Eighteen O’Clock Music Bath – Juza Unno


“Eighteen O’Clock Music Bath” (novella) by Juza Unno

English Publication History: Science: Hopes & Fears [Volume 2: Eighteen O’Clock Music Bath] (2018)

Original: Japanese (十八時の音楽浴), 1937

Translated by J. D. Wisgo, 2018

Receipt: Free from the translator

Synopsis: President Miluki has instituted a mandatory thirty-minute “music bath” for all citizens at the time of eighteen o’clock. Lately, the song titled “National Melody #39” reinforces 39 different ideals expected from the President’s citizens, including but not limited to “to be loyal to the president, to possess an unyielding spirit, to not want after alcohol, to not smoke, to maintain good health through four hours of sleep, and to recognize the president immediately upon seeing his beard” (10-12); however, discontent still lingers among some. This ubiquitous motivational device was created by Professor Kohak, who maintains a close relationship to the President and, seemingly, his wife.

Penn and Bara are Kohak’s assistants, who have a tense marriage, conduct the Professor’s work and experiment, which, more recently, involve the creation of androids. In the same underground district lives a shoemaker named Paul, who is the focus of rumor between the spouses. The Professor is immune to much of this, instead focusing on his science and, at her request, a visit to the President’s wife.

Once meeting with the President’s wife, she pushes herself on him, to which she comments that he feels like a cold, cold man. Then, the President and Madam Asari, the Secretary of State, burst into the room, condemn their actions, and throw them into a room in which they gas the couple; however, the gas seems to have made them explode, leaving their limbs on the ground, dissolving into ash upon touch.

With the President depressed, Madam Asari ratchets up her grand plan: increase the time everyone spends in the Music Bath, regardless of the late Professor’s advice. With perfect obedience in her sights, she doesn’t consider the human factors of free will and endurance. Out of the blue, when a true crisis looms, her plan begins to splinter and earth faces peril as a result.

Analysis: As it’s a dystopian story, there’s the obvious overarching theme of obedience in addition to motivation and individuality.

The characters talk about free will as if it’s a secondary thought, perhaps because in their underground society, a smoothly running society of one million (no more, no less) greatly desires efficiency. Having a mandatory Music Bath and subjecting the citizens to the 39 ideals, free will would already have quashed as productivity and obedience are 8hourdayfirst on their minds rather than personal tangents, pursuits, hobbies, etc. Each citizen’s four hours’ of sleep seem to oppose how they bide their time otherwise: 20 hours of labor. Historically, this wasn’t very sustainable in the 18th century when 16-hour shifts were common, giving labors only eight hours at their leisure, which was sleep, undoubtedly. One Welsh entrepreneur–Robert Owen–challenged this norm with the following motto: “Eight hours labour, eight hours recreation, eight hours rest.” Thus, the eight-hour workday was first heralded and later became the norm thanks to Henry Ford’s adoption of the philosophy.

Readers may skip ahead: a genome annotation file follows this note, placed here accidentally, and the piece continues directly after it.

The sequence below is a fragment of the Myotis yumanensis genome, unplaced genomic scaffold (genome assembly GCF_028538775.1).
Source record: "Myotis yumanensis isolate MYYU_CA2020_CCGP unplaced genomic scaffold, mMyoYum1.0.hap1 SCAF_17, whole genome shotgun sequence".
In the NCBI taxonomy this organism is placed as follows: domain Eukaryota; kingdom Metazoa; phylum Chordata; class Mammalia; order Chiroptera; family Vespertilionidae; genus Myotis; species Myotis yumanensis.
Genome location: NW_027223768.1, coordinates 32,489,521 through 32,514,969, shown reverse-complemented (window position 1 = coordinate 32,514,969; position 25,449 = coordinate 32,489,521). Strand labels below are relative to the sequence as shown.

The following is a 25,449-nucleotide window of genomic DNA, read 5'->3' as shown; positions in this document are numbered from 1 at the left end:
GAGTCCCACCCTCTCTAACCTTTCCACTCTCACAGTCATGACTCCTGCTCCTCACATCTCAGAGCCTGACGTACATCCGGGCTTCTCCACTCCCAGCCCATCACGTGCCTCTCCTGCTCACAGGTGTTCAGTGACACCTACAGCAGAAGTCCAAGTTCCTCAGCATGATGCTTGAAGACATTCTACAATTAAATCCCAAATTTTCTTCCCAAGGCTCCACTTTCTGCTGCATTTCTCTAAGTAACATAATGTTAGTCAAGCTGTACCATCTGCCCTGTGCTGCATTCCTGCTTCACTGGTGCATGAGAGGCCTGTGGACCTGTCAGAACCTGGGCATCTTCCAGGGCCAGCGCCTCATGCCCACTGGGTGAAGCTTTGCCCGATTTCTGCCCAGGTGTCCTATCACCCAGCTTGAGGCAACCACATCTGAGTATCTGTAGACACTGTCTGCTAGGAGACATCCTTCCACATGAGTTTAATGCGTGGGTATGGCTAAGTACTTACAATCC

Madam Asari, however, wanted more yet got less. Professor Kohak had already calculated the ratio between sleep, production, and the Music Bath, so it the society was operating at his ideal of efficiency; ignorantly, Madam Asari wanted more. As soon as she commanded more time spent in the Music Bath, the society, which she led by brandishing the sword of allegiance, began to free fall down the slope of diminishing returns. The fewer results she witnessed, the more aggressive she became in the implimentation of obedience and production until the point where militaristic precision and order were needed most, yet her society collapses, in form and in body.

In management theory, Madam Asari completely ignored the notion that people have intrinsic motivation, that people will work for pride and be loyal to a body-less entity for a greater good; instead, she viewed all motivation as extrinsic and continued to expect more. Little did she know, dissent had already been present by those with minds beyond the habits of the herd.

Perhaps production in manual labor would benefit from Music Bath the most, which creates mindless drones, loyal and motivated. The more creative types though, such as researchers and teachers, would suffocate in the steeped water of strict obedience; here, creative flexibility needs to be stretched and spontaneous lines of inquiry need to be drawn. Fact-finding isn’t a production line, so individuality would need to be granted, but the subterranean society seems bent on production, production, production.